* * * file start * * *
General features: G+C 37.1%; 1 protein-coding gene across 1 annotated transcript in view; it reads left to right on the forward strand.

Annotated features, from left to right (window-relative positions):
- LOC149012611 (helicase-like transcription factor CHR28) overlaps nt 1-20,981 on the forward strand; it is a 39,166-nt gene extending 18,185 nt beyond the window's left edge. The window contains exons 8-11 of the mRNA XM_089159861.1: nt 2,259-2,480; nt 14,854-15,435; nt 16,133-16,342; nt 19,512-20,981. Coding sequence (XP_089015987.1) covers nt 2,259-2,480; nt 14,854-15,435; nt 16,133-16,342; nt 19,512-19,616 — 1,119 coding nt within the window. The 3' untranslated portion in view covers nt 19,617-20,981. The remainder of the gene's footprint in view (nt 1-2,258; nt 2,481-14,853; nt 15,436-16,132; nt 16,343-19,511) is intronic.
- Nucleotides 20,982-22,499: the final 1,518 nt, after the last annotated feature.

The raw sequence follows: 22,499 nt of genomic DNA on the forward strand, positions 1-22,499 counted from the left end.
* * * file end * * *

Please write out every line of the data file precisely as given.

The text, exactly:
General features: G+C 37.1%; 1 protein-coding gene across 1 annotated transcript in view; it reads left to right on the forward strand.

Annotated features, from left to right (window-relative positions):
- LOC149012611 (helicase-like transcription factor CHR28) overlaps nt 1-20,981 on the forward strand; it is a 39,166-nt gene extending 18,185 nt beyond the window's left edge. The window contains exons 8-11 of the mRNA XM_089159861.1: nt 2,259-2,480; nt 14,854-15,435; nt 16,133-16,342; nt 19,512-20,981. Coding sequence (XP_089015987.1) covers nt 2,259-2,480; nt 14,854-15,435; nt 16,133-16,342; nt 19,512-19,616 — 1,119 coding nt within the window. The 3' untranslated portion in view covers nt 19,617-20,981. The remainder of the gene's footprint in view (nt 1-2,258; nt 2,481-14,853; nt 15,436-16,132; nt 16,343-19,511) is intronic.
- Nucleotides 20,982-22,499: the final 1,518 nt, after the last annotated feature.

The raw sequence follows: 22,499 nt of genomic DNA on the forward strand, positions 1-22,499 counted from the left end.